You did highlight that Overground data is still treated in the same way as a single line, rather than a network… so thank you for the clarification.

I had expected each ‘disruption’ entry would specify which branch or area it would relate to, so a Richmond/ClaphamJ to Stratford branch user could filter out Euston-WatfordJ entries, for example, but it seems there is no distinction in the status API response.

That’s quite surprising given the size of the Overground now, especially when there’s usually more info to convey than for the Tube lines. Hopefully there’s a plan to add that.

hi @Dreq

In regards to the duplicate messaging, this is a rather unusual situation, and I’ll try my best to explain it.

For closed lines, we have 4 status categories:

Part Closure - part of the line closed for planned maintenance
Planned Closure - whole of the line closed for planned maintenance
Part Suspended - part of the line closed for unplanned reasons
Suspended - whole of the line closed for unplanned reasons

In this case, the Part Suspended status was used due to the unplanned nature of the disruption.

Most Part Suspended messages are quite short-lived (signal failure, customer incident, faulty train etc) and won’t last more than a few hours. The system where these messages are input has a maximum scope of 3 hours into the future and have to be refreshed in this time or will expire.

In this case, we were informed that this closure was going to be long term (several weeks) and the scope of the message would not be suitable to accurately reflect this.

In these rare cases, we have to enter a duplicate message in an upstream system so that routes are correctly blocked in Journey Planner and that people checking the Status Updates page for future dates are correctly informed.

Unfortunately this duplication is currently unavoidable as we have multiple different channels running from different data sources.

I’ve been documenting this flow recently and a high-level representation is below:

I am currently looking into ways of accommodating this type of disruption in the future without duplication.

You’re right in the fact that the Overground is considered a single line, but in practice operates as multiple different services as per @briantist 's document above.

There has been some debate in the past around whether London Overground should be a mode and each operation be given a different label (à la RER in Paris) but this never amounted to any change. I’m not sure if the appetite to look into this is there at the moment within the customer information circles - I can only really comment from a technical standpoint.


Thanks @jamesevans. Together with @briantist’s info that does complete the picture of current handling, I think.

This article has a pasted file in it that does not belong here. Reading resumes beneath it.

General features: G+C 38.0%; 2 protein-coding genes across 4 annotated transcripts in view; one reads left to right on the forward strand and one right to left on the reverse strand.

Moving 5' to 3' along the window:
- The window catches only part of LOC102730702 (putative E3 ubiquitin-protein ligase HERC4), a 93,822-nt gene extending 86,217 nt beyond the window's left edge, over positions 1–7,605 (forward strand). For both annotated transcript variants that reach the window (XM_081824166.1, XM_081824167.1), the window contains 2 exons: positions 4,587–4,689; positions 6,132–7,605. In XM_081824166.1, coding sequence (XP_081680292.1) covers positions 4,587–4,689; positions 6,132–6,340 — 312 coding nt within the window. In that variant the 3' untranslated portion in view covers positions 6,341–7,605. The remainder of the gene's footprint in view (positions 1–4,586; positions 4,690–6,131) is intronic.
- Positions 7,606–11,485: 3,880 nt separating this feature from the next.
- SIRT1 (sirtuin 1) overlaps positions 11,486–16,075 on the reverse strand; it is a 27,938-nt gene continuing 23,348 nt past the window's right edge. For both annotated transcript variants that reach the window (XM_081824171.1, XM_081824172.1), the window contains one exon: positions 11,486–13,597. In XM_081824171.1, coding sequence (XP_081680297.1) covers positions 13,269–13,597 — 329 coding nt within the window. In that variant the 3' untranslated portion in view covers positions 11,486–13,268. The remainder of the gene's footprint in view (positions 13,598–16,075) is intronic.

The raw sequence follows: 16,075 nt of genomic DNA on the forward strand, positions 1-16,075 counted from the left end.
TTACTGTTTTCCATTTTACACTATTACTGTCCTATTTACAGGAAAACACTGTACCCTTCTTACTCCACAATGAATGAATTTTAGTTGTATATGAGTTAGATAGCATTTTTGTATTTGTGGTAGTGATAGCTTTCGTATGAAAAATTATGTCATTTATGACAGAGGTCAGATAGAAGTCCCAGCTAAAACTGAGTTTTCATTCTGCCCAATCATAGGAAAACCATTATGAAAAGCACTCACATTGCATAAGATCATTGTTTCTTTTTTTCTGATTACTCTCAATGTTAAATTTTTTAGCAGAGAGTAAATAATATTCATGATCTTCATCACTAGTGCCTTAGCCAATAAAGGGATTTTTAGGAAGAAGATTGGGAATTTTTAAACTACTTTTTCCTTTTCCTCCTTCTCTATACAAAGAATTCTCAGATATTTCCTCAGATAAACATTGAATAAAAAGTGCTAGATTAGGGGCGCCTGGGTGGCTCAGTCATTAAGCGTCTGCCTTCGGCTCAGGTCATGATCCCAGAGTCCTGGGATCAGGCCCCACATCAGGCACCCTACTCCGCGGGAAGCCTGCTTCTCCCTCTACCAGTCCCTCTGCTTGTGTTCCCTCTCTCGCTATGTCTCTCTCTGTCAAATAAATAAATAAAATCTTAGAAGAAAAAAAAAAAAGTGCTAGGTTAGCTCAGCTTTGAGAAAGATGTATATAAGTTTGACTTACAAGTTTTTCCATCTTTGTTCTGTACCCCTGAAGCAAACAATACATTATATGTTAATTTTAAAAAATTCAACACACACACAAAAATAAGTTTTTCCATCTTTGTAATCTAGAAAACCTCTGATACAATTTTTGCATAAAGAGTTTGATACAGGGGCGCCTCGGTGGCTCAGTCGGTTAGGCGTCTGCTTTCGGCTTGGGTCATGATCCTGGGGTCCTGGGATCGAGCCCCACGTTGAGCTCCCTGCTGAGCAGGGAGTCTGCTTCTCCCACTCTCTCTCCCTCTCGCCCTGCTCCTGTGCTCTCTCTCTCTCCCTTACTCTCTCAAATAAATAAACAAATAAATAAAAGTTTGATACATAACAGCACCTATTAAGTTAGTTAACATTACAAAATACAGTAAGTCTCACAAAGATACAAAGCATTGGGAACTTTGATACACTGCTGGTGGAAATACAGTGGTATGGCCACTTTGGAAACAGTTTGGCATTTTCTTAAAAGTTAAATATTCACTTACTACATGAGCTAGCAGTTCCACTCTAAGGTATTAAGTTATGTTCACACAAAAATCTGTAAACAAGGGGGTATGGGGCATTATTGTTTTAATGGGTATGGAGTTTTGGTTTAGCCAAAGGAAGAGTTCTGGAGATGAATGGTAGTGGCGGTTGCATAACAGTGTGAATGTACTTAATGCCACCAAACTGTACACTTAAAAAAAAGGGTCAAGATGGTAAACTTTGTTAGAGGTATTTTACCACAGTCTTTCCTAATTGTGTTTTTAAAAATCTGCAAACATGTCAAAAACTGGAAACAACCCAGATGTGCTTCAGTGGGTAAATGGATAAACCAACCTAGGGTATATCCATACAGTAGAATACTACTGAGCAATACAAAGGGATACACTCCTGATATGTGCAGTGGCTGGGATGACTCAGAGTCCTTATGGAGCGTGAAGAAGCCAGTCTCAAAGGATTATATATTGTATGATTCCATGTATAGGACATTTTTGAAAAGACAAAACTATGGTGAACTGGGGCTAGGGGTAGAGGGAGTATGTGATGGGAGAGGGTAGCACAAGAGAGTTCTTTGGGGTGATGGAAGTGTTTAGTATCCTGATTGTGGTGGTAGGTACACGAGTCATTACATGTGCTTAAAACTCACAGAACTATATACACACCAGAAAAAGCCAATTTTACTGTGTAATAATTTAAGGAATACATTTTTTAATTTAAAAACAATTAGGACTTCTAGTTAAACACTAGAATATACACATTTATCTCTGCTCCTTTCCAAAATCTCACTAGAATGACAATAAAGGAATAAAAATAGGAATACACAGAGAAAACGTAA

My original reason for searching for section/service flags in the data was that in recent weeks, for all Overground customers, at first glance the status always asserts there is “disruption on the line” when in reality it might be far, far away on an unconnected section.

Customers are definitely aware of which branch/section they use. If you are at Clapham Junction you need to choose between different platforms for what are clearly 2 different ‘lines’.
If you are at Willesden Junction as well as 2 branches heading south from platform 4/5 there’s the ‘other Overground’ completely separate on the lower level.

So I’m not sure how it can be still be considered “a line” in any terminology when it appears we actually have…
Stratford - ClaphamJ/Richmond
Euston - WatfordJ
Gospel Oak - Barking
Cheshunt/Enfield Town - Liverpool St
Chingford - Liverpool St
Highbury & Islington - ClaphamJ
Highbury & Islington - New Cross/Crystal Palace/W.Croydon

Flagging that in data somehow would at least allow for filtering (nobody’s suggesting giving the Overground branches colour coding or alt names!)




The is the London Overground a line or multiple lines argument goes a little like this.

The branding for the London Overground as a single line stems from the original idea for creating an orbital railway that looked like a tube line. This version of the map (mine!) was widely used to explain it at the time.

London Overground’s branding - and this is the important thing here - is that the service is like a tube in that you can a) turn up and go, b) pay with Oyster or contactless, c) runs early to late 7 days a week, d) walk-through trains, e) staffed from the first to last train, f) great interchanges, g) it just an orange line.

The idea of an orbital rail line means it like the world-famous Circle line, but outside. However, no-one is expected to go all the way around! The idea is that people will use it to take shorter journeys because there are much quicker (but more expensive) ways to get from end-to-end.